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Re: [XTalk] Was the Young Man Cephas?

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  • Karel Hanhart
    ... From: Karel Hanhart To: Sent: Tuesday, March 19, 2002 1:43 AM Subject: Re: [XTalk] Was the Young Man
    Message 1 of 21 , Jun 23, 2002
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      ----- Original Message -----
      From: "Karel Hanhart" <K.Hanhart@...>
      To: <crosstalk2@yahoogroups.com>
      Sent: Tuesday, March 19, 2002 1:43 AM
      Subject: Re: [XTalk] Was the Young Man Cephas?



      > The proposal is ingenuous. However, if Mark's ending
      is indeed a midrash
      on Gen
      > 29,2.3; LXX Isa 22,16; 33,16, - a thesis perhaps
      repeated ad nauseam in
      this
      > list created to enlist discussion - the conclusion
      must be that Mark was
      the first
      > one who consistently translated the Aramaic Cephas
      to the Greek Peter. He
      did this
      > in order to create a comparison between "the
      monument hewn from the rock
      [petra]"
      > (15, 46) and "tell it to Peter [Petroi] in 16,7.
      This suggestion appears
      to have
      > been confirmed by Matthew ( 16,18).
      > If I am right, your proposal of an
      interpolation in the Galation
      passage is a
      > possibility. It is also possible that the
      translation or rendition of the
      Aramaic
      > Cephas to Peter was an invention of Paul himself and
      taken over by Mark.
      >


      Dear Karel Hanhart:

      That Mark alludes to LXX Gen. 29:2-3, Isa. 22:16 &
      33:16 in his narration of
      the burial of Jesus and in his narration of the
      "empty" tomb does not
      necessitate that they are a midrash based on these
      three passages.

      For example, as I have pointed out in a previous post,
      Mark might allude to
      LXX Isa. 22:16 in order to clue in his intended
      readers that the tomb in
      which Jesus was interred had been owned by Herod
      Antipas. Again, as I have
      pointed out in a previous post, Mark might allude to
      LXX Isa. 33:16 in order
      to clue in his intended readers that the young man in
      the tomb had been a
      Therapeutae.

      Dear Frank.

      Before we enter into an exhaustive argument whether or
      not Mark wrote a midrash, may I propose a frank alternative.
      (a) Either Mark wanted to impress on his readers that Jesus'
      wondrous deeds and his final open tomb story literally happened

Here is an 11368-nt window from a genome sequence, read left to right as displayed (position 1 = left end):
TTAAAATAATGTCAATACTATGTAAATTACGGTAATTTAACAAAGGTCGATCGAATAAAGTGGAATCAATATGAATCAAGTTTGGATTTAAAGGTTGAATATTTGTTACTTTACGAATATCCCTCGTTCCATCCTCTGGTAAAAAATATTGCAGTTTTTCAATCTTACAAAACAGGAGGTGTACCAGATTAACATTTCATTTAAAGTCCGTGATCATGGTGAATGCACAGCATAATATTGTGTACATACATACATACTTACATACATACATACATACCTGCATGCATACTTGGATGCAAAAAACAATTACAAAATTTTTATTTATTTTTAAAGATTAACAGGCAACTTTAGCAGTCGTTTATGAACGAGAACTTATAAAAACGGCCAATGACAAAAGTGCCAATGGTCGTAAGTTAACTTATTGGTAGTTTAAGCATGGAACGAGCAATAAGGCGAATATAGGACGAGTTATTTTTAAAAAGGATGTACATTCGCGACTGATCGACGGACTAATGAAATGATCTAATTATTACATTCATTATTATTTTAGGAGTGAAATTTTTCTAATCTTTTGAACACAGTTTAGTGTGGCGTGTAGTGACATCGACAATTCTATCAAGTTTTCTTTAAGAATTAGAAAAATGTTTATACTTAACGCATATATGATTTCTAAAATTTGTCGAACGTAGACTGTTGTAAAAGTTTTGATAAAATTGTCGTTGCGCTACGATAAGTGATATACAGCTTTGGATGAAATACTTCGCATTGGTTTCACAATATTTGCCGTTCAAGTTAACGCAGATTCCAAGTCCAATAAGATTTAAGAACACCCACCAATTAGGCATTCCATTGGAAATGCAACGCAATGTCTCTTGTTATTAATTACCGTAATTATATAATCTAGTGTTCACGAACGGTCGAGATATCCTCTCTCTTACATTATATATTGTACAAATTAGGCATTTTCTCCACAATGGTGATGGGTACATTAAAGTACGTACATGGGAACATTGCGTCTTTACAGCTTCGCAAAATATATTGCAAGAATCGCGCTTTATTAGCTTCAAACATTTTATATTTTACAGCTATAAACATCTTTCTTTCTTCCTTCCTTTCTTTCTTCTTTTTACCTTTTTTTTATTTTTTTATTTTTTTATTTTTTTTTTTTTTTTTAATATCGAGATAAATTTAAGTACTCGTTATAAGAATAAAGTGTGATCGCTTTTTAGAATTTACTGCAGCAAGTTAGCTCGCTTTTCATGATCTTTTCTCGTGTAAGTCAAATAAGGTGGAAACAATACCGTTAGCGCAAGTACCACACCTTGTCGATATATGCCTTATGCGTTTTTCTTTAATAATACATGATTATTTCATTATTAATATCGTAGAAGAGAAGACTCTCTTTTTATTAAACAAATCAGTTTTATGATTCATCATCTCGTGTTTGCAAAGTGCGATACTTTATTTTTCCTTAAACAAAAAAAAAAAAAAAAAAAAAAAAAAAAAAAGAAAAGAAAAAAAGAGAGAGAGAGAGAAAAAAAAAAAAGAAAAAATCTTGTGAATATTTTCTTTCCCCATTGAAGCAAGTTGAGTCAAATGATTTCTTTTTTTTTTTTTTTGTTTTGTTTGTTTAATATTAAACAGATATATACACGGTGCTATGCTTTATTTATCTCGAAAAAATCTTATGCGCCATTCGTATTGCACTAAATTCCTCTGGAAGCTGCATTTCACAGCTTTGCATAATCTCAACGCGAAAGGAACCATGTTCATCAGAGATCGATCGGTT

while he himself DID NOT believe their historicity OR (b) he
      wrote to a community whose leadership was familiar with
      searching the Scriptures and explain by means of as midrash
      the meaning of his miracle stories to their members.
      If I understand your post correctly, I believe you would
      subscribe to (a) and not to (b).
      But wouldn't that make Mark a dishonest author trying
      to mystify his readers about something he himself knew
      wasn't true? (c) A third possibility is you yourself believe the
      tomb historically was found to be empty. That is a legitimate
      belief, of course, but in that case our ways must part.

      You claim Mark "alluded to LXX Isa 22:16 in order to clue in his
      intended
      readers that the tomb in which Jesus was interred had been owned by
      Herod
      Antipas." But you circumvent thereby the scathing denunciation of Sebna
      [Somnas] by
      the prophet Isaiah in LXX Isa 22,15. This parallel forces the reader to
      interpret Arimatea's actions as a scathing denunciation as well. It
      isn't
      difficult to find confirmation of this. In his passion narrative Mark
      emphasizes that ALL [pantes] members of the Council sentenced Jesus to
      death. Mark then states that Joseph was one of its members. As I see it
      Joseph is an opponent of the ecclesia, not a friend, as I have clarified
      in my exegesis. One small aspect of this exegesis is that
      Mark in the structure of his epilogue to the crucifixion, placed the
      Greek word
      'petra' in 'a tomb hewn from the rock [petras, 15,46] opposite to Gr
      'Petros' = Peter, the Rockman, last named in the Gospel (16,7). This
      exegesis was confirmed by Matthew IMHO in Mt 16,16-18
      Mark firmly believed Jesus was raised from the dead and was seated at
      the right hand of God. His climactic ending was not meant to prove this
      point, however.
      He rather offered his readers a message of hope in spite of the
      traumatic news
      of the Fall of Jerusalem, the capital of his homeland and the wanton
      destruction of
      its sanctuary.
      So let us first settle where you stand. Perhaps we may still find
      common ground
      to continue the discussion.

      cordially

      your Karel
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